Thai court drops new charges against alleged arms smuggler, removing last hurdle for extradition to US.
Bout was arrested in a US sting operation in 2008, and has been fighting extradition to the US ever since [Reuters]
Sergei Lavrov, the Russian foreign minister, has said his country would support suspected arms dealer Victor Bout “by all means” and called his extradition to the United States an “extreme injustice.”
Bout, a Russian national, arrived in New York on Wednesday to face charges in the US, after Thailand backed a US request for his extradition following a long legal battle.
The 43-year-old former Soviet air force officer, dubbed the “Merchant of Death,” faces accusations of trafficking arms since the 1990s to dictators and conflict zones in Africa, South America and the Middle East.
Bout had been fighting extradition since he was arrested in March 2008 in Bangkok in a US-led sting operation.
Abhisit Vejjajiva, the Thai prime minister, cleared the extradition, despite Russia saying it was illegal and could undermine US-Russian ties.
Bout was flown to from Bangkok to New York on Tuesday on a small, chartered US aircraft, a spokeswoman for the Drug Enforcement Administration said.
Bout’s lawyer had condemned the extradition. “This is a judicially illegal decision because the Thai court never reviewed the second US extradition request concerning (Viktor) Bout,” Viktor Burobin told a Russian news agency.
“Thailand has been stuck between two massive powers, the US and Russia,” Al Jazeera’s Aela Callan, reporting from Bangkok, said.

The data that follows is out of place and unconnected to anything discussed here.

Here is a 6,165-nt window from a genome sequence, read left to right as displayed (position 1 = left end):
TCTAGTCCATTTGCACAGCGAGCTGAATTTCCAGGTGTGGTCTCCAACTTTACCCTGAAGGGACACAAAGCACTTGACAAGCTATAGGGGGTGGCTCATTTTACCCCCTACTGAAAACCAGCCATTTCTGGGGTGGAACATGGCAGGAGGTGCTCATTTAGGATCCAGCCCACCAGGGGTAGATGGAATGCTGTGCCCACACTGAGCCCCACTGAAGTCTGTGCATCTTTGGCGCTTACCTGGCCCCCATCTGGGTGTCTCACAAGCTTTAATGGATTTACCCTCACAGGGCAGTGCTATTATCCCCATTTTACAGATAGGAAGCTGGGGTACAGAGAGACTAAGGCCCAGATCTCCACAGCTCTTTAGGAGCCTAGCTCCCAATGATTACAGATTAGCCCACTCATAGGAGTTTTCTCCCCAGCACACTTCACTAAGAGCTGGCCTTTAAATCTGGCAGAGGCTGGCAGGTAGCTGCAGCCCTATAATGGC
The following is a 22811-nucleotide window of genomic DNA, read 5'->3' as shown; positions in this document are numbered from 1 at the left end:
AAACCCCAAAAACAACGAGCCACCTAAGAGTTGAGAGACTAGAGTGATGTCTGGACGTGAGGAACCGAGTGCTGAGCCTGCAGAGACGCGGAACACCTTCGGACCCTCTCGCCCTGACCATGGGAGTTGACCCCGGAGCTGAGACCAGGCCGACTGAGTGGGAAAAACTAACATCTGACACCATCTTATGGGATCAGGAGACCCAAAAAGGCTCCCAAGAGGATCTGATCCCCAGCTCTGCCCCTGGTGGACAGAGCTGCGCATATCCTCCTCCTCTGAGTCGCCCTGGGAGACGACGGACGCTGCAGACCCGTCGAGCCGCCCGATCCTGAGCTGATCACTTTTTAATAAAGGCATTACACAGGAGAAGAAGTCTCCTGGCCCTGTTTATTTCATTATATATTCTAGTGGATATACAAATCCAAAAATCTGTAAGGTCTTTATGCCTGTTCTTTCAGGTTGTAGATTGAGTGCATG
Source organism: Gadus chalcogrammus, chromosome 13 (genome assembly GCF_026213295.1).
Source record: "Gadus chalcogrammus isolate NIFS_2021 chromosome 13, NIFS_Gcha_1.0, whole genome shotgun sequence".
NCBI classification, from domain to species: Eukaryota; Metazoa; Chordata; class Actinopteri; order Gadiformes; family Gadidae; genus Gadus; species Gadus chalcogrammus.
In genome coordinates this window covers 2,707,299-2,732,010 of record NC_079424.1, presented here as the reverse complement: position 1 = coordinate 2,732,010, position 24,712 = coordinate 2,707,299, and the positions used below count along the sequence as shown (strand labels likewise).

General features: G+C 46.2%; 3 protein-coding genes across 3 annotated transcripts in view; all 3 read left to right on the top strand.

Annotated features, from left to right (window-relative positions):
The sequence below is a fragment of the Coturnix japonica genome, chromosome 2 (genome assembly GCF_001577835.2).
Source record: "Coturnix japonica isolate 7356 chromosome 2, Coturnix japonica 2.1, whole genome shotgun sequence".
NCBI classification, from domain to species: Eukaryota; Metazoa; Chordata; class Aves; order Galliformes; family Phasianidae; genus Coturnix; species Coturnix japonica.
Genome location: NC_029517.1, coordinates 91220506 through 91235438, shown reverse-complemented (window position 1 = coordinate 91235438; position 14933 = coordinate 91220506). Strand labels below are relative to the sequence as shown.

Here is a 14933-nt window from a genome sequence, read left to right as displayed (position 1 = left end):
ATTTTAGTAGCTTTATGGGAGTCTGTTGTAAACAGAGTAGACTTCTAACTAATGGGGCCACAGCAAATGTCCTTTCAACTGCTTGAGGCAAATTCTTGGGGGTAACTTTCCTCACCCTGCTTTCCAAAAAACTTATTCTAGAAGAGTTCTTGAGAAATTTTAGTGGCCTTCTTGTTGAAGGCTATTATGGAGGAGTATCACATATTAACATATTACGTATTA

“He says he is innocent and has been set up. Whatever the truth is about Viktor Bout, we are going to see more allegations dragged through the courts.”
Bout runs a network of air cargo companies in the Middle East, Africa, Eastern Europe and the US.
US officials allege Bout has used this network to move weapons around the world since the 1990s.
“Viktor Bout has been indicted in the United States, but his alleged arms trafficking activity and support of armed conflicts in Africa has been a cause of concern around the world. His extradition is a victory for the rule of law worldwide,” Eric Holder, the US attorney general, said in a statement.
“Long considered one of the world’s most prolific arms traffickers, Mr. Bout will now appear in federal court in Manhattan to answer to charges of conspiring to sell millions of dollars worth of weapons to a terrorist organization for use in trying to kill Americans,” Holder said.
According to the UN and the US treasury department, he has sold or brokered arms that have helped fuel wars in Afghanistan, Angola, the Democratic Republic of Congo, Liberia, Rwanda, Sierra Leone and Sudan.
He is accused of conspiring to sell weapons to the Revolutionary Armed Forces of Colombia (Farc), that country’s largest rebel group and considered a terrorist organisation by the US.
Bout has denied the allegations against him, and his detention has been a bone of contention between US and Russian authorities.
Moscow has repeatedly suggested that proceedings against Bout are politically motivated and has called for him to be repatriated.
Moscow’s aggressive lobbying for his release has fuelled speculation he was receiving protection from Russian authorities who had made no apparent attempt over the years to interfere in his alleged operations.
Russian authorities appeared to have been taken by surprise by the extradition. “We never officially received this information. We never received any notes or telephone calls,” Andrei Dvornikov, the head of the embassy’s consulate section, said on Tuesday.
Bout, who was inspiration for Nicholas Cage’s character in the 2005 movie Lord of War, was held in a Thai maximum-security prison since his arrest.